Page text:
Myth 3: You have to draft every day if you want to pass the Bar Finals

Myth 3: You have to draft every day if you want to pass the Bar Finals
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The first time I had a look at a book containing template drafts for the 5 courses in the Nigerian Law School, I was a bit terrified. There were hundreds and hundreds of drafts to learn, and we had been told in class that we had to learn all of them because we could be tested on any one of them in exams. The advice we were given on how to cope with this was to draft, draft, and draft some more. When you wake up in the morning, practice a draft, before you sleep at night, draft again. So, I was obsessed with drafting for the first two weeks of class, until I engaged in some reflection and realised that I was simply being an automaton, performing the motions but learning nothing.

You don’t have to draft everyday to become an expert in the trade

Drafting is important, no doubts about that, but what is even more important is your understanding of legal rules/principles, and your ability to interpret factual scenarios accurately and apply the relevant rule/principle in that context. Imagine providing a perfect draft of a motion on notice for joinder of party in a question requiring a motion ex – parte for third-party proceedings, because you misinterpreted the facts? That would be a disaster.

The emphasis in questioning in the law school has also moved away from requiring a replication of a standard draft to testing your knowledge of the substance of the draft

You don’t have to draft every day to become an expert in the trade. When I discovered that the structure for most of the drafts was basically the same (i.e. the heading of the court, suit no, parties, title of the draft, etc), it made all the difference in the world for me. It made me focus my energies on understanding the variables in particular drafts (e.g. the prayers to make, the Orders supporting certain applications, etc) and not replicating a standard format a hundred times in a bid to learn.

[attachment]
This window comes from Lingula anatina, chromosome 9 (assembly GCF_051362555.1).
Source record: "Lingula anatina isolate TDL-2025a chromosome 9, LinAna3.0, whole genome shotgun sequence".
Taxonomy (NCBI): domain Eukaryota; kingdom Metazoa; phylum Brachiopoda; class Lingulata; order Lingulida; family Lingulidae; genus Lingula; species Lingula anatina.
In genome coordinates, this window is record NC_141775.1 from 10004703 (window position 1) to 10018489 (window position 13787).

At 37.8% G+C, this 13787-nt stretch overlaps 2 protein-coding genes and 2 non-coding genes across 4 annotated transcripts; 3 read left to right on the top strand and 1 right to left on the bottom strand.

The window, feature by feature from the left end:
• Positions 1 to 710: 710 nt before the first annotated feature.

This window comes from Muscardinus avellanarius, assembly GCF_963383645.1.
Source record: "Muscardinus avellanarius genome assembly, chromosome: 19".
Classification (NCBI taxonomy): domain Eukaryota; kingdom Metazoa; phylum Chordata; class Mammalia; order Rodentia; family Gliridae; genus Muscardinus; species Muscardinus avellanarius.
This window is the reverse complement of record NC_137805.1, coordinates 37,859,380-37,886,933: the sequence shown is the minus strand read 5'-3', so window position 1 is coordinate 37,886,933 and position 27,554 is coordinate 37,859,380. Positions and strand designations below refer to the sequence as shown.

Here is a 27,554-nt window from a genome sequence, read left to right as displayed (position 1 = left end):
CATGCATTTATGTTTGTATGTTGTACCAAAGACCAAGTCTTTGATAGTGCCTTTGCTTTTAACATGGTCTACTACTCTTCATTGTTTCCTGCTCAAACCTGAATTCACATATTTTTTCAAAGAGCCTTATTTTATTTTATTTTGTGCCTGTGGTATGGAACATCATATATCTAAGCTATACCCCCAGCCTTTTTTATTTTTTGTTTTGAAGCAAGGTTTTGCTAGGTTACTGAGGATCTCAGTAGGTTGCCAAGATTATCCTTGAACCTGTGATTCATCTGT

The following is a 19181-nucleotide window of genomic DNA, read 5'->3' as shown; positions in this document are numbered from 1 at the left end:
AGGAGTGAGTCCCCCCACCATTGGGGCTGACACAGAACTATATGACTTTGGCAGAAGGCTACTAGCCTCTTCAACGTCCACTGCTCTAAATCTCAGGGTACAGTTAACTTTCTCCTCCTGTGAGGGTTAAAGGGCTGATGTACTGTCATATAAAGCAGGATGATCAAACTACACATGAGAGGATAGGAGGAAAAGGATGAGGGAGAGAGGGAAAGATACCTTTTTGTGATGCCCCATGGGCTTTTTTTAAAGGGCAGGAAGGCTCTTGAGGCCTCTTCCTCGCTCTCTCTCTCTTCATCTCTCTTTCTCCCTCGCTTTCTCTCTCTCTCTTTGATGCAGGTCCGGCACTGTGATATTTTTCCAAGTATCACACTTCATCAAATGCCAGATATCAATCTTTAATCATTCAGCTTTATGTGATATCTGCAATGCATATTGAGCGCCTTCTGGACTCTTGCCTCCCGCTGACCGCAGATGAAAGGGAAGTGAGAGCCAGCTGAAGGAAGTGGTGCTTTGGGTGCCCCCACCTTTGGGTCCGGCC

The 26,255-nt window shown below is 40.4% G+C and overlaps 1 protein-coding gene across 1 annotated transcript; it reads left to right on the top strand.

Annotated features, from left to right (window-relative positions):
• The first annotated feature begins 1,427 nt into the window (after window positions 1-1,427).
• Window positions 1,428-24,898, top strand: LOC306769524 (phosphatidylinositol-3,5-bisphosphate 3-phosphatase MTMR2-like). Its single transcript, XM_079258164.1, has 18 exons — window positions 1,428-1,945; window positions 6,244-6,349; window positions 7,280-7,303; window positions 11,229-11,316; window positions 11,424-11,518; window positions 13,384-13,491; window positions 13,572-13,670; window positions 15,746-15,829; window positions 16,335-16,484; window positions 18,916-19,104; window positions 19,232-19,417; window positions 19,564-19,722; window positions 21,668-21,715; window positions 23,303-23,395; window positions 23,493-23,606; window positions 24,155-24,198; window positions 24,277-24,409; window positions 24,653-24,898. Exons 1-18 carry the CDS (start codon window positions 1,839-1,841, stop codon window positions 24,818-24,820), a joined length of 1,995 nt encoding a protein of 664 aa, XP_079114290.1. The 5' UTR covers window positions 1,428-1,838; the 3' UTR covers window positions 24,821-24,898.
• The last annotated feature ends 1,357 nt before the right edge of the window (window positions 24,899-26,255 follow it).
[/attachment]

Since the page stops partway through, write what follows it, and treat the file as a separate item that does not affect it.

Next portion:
The emphasis in questioning in the law school has also shifted away from requiring replication of a standard draft to testing your knowledge of the substance of the draft. For example, rather than being asked to draft a deed of assignment, you could be asked to draft certain parts of a deed of assignment and state their importance. In the alternative, you could be provided with a draft in the question, and be asked to redraft it, which requires you identifying the flaws in the draft you were given.

So, take your drafting seriously, but remember that it is not about the reflexive repetition of templates, but understanding the rationale behind the scribbling you do.

Have a good week!


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